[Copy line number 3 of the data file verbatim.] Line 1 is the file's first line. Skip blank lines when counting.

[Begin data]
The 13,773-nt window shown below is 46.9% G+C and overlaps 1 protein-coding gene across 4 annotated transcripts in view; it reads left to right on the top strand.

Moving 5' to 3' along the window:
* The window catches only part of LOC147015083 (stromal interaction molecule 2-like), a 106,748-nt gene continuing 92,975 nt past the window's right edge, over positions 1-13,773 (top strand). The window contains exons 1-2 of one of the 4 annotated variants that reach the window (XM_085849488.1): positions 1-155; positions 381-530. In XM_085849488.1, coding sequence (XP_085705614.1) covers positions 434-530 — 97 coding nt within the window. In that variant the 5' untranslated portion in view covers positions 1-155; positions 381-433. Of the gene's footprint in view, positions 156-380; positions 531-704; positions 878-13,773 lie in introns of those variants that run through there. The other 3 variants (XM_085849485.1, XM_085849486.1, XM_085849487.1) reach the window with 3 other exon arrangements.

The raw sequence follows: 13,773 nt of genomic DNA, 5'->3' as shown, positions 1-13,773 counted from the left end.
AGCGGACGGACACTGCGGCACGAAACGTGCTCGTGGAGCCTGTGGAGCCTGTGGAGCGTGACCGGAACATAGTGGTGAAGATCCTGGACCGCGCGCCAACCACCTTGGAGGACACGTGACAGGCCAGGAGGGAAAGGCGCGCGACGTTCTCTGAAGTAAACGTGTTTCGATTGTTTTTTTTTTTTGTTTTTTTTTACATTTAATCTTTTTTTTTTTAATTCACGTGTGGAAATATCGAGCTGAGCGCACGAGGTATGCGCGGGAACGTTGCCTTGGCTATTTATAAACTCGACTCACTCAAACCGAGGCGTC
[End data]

* The window catches only part of LOC147015083 (stromal interaction molecule 2-like), a 106,748-nt gene continuing 92,975 nt past the window's right edge, over positions 1-13,773 (top strand). The window contains exons 1-2 of one of the 4 annotated variants that reach the window (XM_085849488.1): positions 1-155; positions 381-530. In XM_085849488.1, coding sequence (XP_085705614.1) covers positions 434-530 — 97 coding nt within the window. In that variant the 5' untranslated portion in view covers positions 1-155; positions 381-433. Of the gene's footprint in view, positions 156-380; positions 531-704; positions 878-13,773 lie in introns of those variants that run through there. The other 3 variants (XM_085849485.1, XM_085849486.1, XM_085849487.1) reach the window with 3 other exon arrangements.